That make such holes into our hearts......

George Peele d.1596


This silence brings me down solo
And I should embrace the loneliness
As I used to so well
When there was me and a
And a
And little else
When love came in drips
Not the big spurts of joy I dreamt of
When my day was self service
Not the waiting on
Another to cater to
When turmoil was only drama
And tv an empty theatre
When fantasy had not been realized yet
Right there in my room with you
That squalid place we slugged in
Like we had been born to
Where we had no care
Or at least less of any of that

And what does it matter
What mattress or where
If I cannot get in your hair


Wednesday, 7 September 2011



Taking them when I set off
Both ghosts with me today
For some reason I can’t shake
So we walk to the pier and turn east
At the sea
Grey and I wish across it momentarily
But that would be France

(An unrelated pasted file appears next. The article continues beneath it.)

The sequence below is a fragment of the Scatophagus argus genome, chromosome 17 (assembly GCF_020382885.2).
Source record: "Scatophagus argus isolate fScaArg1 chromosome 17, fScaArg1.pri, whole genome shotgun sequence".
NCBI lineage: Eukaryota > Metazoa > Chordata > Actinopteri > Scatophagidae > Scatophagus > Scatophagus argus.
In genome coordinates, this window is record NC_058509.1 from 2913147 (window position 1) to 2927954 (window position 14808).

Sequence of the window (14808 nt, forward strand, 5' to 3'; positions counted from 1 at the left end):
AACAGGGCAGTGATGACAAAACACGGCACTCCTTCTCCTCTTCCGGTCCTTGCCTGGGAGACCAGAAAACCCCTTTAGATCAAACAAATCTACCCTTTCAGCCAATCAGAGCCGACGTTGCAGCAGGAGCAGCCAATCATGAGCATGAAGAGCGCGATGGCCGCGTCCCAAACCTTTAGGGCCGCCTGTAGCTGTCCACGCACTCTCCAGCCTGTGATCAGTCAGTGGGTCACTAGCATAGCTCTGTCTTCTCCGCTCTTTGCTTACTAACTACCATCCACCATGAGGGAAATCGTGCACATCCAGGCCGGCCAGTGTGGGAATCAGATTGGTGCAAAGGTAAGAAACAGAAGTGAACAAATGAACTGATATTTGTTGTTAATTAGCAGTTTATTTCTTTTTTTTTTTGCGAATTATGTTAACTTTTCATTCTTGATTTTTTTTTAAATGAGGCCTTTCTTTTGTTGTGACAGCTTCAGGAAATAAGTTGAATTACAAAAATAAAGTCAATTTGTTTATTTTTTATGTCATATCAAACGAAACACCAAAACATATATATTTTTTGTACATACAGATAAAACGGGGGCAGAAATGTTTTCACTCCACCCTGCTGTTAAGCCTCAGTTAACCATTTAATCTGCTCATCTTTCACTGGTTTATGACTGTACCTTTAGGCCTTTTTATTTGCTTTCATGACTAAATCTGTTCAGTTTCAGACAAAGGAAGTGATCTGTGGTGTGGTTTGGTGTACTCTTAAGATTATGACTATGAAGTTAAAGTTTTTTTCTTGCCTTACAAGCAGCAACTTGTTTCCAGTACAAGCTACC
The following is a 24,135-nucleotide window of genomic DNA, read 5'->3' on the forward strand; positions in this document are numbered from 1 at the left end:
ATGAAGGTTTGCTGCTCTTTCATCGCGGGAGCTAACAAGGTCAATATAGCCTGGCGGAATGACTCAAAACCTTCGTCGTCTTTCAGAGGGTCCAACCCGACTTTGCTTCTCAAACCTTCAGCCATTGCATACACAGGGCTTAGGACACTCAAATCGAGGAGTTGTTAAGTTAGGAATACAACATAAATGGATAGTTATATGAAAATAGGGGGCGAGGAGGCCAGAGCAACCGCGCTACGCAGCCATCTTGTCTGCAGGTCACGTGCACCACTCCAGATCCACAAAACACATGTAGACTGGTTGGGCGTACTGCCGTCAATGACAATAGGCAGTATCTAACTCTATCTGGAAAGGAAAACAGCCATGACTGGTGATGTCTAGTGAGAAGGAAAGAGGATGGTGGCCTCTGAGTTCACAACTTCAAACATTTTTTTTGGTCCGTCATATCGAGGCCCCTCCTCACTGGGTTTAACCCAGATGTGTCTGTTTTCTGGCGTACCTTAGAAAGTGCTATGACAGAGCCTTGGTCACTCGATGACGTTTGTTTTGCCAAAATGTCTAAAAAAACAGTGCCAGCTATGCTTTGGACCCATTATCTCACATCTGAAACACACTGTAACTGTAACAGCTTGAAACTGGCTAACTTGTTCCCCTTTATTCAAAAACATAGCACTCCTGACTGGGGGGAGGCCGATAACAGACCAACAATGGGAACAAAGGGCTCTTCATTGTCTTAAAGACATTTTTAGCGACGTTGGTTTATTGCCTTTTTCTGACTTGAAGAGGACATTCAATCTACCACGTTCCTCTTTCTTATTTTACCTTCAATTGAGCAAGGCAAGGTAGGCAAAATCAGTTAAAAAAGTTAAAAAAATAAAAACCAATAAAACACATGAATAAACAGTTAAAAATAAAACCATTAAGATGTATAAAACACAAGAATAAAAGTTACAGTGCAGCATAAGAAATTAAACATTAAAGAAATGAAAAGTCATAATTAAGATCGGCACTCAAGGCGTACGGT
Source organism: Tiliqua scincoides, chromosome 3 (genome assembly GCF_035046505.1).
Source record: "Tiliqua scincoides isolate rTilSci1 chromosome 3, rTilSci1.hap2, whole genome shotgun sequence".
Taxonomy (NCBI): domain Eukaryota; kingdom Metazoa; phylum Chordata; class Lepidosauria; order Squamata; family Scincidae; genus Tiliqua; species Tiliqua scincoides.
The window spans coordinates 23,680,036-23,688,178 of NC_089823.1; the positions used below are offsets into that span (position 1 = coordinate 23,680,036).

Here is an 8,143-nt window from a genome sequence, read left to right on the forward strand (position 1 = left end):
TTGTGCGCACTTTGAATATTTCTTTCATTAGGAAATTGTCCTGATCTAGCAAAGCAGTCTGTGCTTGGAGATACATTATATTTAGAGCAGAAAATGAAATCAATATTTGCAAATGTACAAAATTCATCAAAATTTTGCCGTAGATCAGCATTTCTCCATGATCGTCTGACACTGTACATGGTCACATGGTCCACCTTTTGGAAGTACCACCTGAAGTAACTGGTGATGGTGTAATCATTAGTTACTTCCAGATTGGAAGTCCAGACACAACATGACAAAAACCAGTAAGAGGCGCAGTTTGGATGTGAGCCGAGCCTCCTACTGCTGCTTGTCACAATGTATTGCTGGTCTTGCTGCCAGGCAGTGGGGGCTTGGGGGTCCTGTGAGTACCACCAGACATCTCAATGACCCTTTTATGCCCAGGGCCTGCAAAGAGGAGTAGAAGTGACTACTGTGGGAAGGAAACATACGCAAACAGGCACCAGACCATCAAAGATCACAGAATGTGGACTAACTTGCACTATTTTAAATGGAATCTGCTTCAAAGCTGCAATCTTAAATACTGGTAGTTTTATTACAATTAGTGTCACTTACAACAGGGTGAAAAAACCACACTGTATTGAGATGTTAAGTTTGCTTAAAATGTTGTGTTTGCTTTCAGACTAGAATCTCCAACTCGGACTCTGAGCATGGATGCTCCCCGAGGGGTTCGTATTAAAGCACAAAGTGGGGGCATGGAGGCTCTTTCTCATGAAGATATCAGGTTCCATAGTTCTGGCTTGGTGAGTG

And not the right place
The only boats out in the chop
Are the RNLI, training I hope
They seem to be beaten
From this distance
By this wind
You two are not interested
Impatient lumps in my skull
As they tack away on metallic liquid hills
That give ungenerously
Causing a static progress
None of us are going backwards

We leave them
And forage
I am starving
If I found some money
I would buy a chicken from Asda
Get a bus home
Roast in the warmth
Looking for twenty pounds ideally
But it is blowy
Volks made money out of people
Maybe some trapped on this cliff
Wasteful tourists only throw receipts it seems

What are these plants?
Woody with black seed pods like a shepherd’s purse
But umbelliform like hemlock
Lots here dying
Maybe sprayed
I am buffeted
Shall we sing
Somewhere beyond the sea…
And never again will I go sailing
I prefer Summer Wind
From across the sea…
Guess who sighs his lullabies?

No money but my eyes scour the earth
And find reminders of youth
Amidst the fag packets and squished tinnies
That Styrofoam aeroplane without wings